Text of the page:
5 minute guide to pinning like a pro
Would you be surprised to hear that the way you pin your fabric together while constructing a garment can have a negative impact on how the garment comes together?
It's probably one of the more harmless steps in the process of making your own clothes, but pinning correctly can make your sewing experience much more enjoyable, lead to less wasted time and a better finish on your makes.
And who doesn't want that, right?
The impact of poor pinning
What can you expect to see if you're being a bit sloppy or lazy with your pinning method?
Probably the most noticeable affect will be on your sewing efficiency.
Now, you might be thinking, "Lindsey, I'm not too worried about my sewing efficiencies." 😆 And I can totally appreciate that, but when you're sat at your sewing machine ready to stitch and you realise the way you pinned the pieces together means you can't remove them easily while you sew...
OR you've already stitched the pieces together, only to find that the fabric moved and now there's gathers and so your choice is to unpick the seam, re-pin and re-sew or just be happy with always disappointed whenever you look at that seam (because you will, let's be honest)...
Well, let's just say 'Future You' might just thank 'Past Lindsey' for creating this post and helping you save some time. 🤣
And, of course there's the impact on the quality and fit of a finished garment. Poorly cut pieces, misaligned construction, gathers in seams where there's not meant to be gathers, pieces stretching while being sewn together... and the list goes on.
By just taking a very brief moment to make sure you're pinning correctly you can avoid a lot of stress!
So, today I'm giving you super-fast overview of how to pin so that you end up with a garment that comes together beautifully that you love to wear!
What direction should you pin in?
Apart from the quality of pins you use, the direction you pin your fabric together in is probably the main thing you need to consider.
If you're pinning parallel to something, think of it as being in the same direction. For example, pin parallel to the edges of a pattern when you're cutting out the fabric.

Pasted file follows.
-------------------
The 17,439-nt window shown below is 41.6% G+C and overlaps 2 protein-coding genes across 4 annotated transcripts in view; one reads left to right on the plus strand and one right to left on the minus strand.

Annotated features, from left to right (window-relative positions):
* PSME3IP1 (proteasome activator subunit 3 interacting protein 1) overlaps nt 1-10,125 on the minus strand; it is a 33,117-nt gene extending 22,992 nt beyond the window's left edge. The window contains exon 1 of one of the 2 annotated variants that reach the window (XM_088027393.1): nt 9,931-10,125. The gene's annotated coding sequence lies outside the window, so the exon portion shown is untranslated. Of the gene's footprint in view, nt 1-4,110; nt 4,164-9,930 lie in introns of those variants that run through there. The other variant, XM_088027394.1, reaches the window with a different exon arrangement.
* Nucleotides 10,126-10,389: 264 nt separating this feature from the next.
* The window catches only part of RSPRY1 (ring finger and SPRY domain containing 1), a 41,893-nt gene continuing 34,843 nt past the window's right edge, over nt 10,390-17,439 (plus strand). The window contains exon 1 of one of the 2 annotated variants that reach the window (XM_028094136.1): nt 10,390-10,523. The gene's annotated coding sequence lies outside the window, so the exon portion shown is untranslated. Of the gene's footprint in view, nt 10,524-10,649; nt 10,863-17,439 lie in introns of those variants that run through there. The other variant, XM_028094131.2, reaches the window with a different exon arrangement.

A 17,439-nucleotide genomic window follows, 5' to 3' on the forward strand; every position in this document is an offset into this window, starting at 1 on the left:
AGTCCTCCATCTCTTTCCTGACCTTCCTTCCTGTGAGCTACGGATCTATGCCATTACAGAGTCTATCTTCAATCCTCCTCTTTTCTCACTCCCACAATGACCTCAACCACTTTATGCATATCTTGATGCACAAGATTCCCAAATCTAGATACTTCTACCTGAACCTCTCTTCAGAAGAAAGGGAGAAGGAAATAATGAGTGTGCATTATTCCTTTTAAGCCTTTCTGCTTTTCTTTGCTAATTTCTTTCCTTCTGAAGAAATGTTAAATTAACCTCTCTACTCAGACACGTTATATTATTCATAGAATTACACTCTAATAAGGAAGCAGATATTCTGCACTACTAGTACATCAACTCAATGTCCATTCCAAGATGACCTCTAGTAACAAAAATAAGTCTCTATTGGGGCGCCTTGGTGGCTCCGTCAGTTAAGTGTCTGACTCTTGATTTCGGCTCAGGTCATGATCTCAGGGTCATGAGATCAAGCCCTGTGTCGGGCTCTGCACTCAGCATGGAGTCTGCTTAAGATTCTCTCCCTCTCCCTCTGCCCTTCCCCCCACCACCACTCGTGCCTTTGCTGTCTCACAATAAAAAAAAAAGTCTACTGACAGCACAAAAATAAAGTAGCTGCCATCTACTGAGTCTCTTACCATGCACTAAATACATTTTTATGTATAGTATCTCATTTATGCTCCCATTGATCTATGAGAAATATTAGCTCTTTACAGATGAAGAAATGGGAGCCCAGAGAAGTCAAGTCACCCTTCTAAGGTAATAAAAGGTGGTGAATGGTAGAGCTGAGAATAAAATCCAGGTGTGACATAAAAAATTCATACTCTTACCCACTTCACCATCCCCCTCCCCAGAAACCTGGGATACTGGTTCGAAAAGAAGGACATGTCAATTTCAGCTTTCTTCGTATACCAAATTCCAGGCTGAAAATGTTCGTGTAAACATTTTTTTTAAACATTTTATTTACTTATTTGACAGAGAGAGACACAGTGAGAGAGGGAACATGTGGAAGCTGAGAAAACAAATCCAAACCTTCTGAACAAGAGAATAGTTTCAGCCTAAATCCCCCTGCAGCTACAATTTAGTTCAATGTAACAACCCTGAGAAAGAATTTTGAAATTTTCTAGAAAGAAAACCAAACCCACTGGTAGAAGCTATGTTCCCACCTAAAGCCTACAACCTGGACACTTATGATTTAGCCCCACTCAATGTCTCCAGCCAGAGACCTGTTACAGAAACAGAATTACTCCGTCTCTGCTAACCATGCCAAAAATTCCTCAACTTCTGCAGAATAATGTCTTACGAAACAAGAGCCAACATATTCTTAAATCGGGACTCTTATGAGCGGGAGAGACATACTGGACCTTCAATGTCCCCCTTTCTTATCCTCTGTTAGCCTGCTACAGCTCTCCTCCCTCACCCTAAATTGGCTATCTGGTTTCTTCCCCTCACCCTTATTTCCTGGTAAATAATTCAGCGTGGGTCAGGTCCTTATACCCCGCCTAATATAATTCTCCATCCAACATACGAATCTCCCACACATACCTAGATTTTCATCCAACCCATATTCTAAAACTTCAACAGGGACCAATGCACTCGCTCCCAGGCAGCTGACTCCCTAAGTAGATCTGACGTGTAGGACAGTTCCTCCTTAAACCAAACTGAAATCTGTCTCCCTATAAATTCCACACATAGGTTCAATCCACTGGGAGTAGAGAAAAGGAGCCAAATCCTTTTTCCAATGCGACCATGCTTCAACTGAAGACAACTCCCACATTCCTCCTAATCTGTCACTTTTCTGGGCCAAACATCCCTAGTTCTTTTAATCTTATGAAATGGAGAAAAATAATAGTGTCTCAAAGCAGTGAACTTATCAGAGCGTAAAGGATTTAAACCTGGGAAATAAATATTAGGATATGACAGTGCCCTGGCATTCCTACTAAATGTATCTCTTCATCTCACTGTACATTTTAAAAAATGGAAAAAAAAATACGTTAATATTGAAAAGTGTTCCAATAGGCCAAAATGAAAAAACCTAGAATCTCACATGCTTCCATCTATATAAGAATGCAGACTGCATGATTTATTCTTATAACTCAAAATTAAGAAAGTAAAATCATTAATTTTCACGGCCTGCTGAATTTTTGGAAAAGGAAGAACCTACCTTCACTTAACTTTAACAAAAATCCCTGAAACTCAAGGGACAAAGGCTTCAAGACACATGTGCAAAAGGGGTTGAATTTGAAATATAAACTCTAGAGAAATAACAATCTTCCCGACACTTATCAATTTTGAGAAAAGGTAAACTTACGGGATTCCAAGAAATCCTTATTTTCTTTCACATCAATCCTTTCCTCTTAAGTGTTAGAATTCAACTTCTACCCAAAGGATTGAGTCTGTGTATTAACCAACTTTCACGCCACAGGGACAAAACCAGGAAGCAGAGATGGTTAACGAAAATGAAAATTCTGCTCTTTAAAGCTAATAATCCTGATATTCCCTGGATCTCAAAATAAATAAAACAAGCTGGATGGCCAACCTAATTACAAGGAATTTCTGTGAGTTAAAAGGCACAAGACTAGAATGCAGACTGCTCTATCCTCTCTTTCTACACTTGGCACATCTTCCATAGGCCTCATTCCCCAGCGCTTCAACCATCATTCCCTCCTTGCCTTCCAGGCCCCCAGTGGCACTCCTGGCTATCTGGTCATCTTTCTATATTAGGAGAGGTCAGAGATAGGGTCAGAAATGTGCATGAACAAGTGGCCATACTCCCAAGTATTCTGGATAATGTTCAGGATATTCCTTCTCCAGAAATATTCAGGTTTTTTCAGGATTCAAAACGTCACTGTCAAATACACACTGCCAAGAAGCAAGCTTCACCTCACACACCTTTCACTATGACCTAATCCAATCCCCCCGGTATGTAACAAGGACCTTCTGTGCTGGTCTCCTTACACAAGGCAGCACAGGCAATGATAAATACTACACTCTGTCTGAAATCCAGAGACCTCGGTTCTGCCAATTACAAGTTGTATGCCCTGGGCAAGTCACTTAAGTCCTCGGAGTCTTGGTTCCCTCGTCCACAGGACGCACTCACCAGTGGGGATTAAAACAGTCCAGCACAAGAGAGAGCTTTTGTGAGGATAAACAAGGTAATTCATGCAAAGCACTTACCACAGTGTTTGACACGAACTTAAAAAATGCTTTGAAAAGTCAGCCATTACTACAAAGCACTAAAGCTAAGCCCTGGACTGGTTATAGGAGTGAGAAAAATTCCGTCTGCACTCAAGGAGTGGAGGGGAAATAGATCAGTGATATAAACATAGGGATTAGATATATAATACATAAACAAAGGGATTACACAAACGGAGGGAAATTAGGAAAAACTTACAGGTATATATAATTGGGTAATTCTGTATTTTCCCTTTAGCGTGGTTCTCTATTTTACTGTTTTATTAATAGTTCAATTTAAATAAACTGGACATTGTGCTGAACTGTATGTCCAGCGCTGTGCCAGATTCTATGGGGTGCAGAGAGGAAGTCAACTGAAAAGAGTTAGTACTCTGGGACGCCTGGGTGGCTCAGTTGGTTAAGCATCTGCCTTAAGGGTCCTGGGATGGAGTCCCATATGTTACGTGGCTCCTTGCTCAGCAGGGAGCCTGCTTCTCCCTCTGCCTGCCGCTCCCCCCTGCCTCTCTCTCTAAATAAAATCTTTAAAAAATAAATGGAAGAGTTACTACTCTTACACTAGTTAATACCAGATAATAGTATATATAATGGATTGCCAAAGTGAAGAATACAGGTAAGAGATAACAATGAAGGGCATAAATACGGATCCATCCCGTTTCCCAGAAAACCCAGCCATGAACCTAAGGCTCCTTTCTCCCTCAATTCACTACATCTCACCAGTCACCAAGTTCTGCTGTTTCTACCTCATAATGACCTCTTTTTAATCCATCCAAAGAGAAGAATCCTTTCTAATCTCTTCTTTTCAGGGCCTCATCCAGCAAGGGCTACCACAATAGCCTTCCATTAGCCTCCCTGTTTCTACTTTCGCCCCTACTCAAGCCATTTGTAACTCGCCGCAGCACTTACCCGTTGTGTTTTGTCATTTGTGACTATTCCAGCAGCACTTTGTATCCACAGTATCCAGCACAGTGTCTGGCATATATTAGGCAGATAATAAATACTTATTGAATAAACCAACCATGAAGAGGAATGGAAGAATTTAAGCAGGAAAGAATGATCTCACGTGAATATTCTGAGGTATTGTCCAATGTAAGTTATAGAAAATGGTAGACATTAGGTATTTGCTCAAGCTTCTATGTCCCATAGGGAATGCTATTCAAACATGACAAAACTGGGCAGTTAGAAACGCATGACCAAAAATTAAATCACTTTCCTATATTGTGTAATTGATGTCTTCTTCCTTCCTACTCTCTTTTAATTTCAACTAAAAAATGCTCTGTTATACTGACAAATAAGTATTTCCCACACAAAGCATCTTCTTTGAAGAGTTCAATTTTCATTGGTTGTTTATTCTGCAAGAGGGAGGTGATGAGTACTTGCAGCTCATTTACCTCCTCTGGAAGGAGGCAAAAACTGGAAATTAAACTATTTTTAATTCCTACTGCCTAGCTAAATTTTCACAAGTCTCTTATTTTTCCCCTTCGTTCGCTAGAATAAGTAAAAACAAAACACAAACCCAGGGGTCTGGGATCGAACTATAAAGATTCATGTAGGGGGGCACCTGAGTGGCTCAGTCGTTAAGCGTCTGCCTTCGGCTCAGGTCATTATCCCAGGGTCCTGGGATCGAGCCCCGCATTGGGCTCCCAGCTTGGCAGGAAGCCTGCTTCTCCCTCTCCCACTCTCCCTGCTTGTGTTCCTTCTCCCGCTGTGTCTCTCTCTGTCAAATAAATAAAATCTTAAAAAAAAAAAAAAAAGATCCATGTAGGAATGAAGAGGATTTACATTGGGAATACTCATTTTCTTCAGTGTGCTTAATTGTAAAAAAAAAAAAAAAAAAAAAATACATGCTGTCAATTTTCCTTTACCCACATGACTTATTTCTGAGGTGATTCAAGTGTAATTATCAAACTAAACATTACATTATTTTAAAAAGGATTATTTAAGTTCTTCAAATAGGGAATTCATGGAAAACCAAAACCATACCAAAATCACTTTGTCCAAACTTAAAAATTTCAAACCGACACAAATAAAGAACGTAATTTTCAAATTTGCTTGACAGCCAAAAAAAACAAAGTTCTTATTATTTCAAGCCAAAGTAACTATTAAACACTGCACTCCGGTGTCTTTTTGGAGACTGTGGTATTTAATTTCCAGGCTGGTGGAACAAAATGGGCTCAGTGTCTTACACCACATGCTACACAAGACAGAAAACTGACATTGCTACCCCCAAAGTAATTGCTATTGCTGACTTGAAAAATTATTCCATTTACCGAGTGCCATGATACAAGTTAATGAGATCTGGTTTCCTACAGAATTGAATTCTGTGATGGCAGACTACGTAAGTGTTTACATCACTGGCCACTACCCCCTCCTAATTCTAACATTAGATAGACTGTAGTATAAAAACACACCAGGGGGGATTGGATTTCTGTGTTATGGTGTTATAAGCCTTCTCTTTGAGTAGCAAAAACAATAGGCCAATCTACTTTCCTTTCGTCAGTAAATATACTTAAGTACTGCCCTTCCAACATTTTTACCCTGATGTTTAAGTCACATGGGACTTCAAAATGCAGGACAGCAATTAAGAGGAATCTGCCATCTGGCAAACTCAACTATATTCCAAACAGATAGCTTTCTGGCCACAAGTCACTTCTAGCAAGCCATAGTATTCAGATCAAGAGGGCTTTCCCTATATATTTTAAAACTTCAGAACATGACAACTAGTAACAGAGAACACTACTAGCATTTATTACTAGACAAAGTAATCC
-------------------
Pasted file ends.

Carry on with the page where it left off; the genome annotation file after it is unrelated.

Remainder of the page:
This way you don't risk potentially blunting your scissors if you try to cut through a pin that's sticking over the edge of the pattern piece.
It can be hard to pin neatly when working with narrow widths, like zips and bias binding, so I recommend pinning parallel to the edge of the fabric in these situations as well.
Also, insert the pins in the opposite direction to how you will sew the seam so that as you are sewing you can remove the pins by pulling them out towards you.
Pinning in the same direction as the seam will be sewn can make it VERY difficult to remove the pins once you've started stitching the seam. Plus, you have to remove them well before the needle stitches where they were holding the fabric together, leaving more chance for movement between the pieces you're sewing.
Perpendicular pinning is when the pins intersect the seam you're sewing at a 90 degree angle.
This is the most common pinning method, because it's much easier to remove the pins (to the left) as you sew.
Pinning across the seam also means you can *gasp* SEW OVER the pins, instead of removing them. While I don't recommend you do this, if you're going to, please SEW SLOWLY - you're less likely to break a needle, put a hole in your fabric, and kick yourself later.
An alternative to pins?
Sometimes there might be reasons why pins aren't the best options for holding fabric together, like when you're sewing leather, wool, canvas or other heavyweight fabrics.
Even though they might be sharp and able to get through lots of layers, pins can leave a hole in some fibres (like leather) and the pins themselves need to bend in order to do their job through lots of layers.
For situations like this I highly recommend having a stash of clips close to hand. If you're a quilter, you've probably already got these in your kit because they're often used when sewing binding on.
Clips are great because you can slide them along as you sew, leaving less chance of things moving around, plus they won't leave any unsightly holes in your fabric.
On the other hand, clips are also really good for using with delicate fabrics, particularly if the quality of your pins leaves a little to be desired and are likely to cause pulls and runs.
You should ALWAYS test your pins for sharpness on a scrap of fabric before you begin to pin! And invest in good quality pins right from the start.
Well, that's it for the 5 minute guide to pinning like a pro! Pinning really doesn't have to be complicated, but just a few little tweaks to your approach can really make your sewing experience a lot more enjoyable!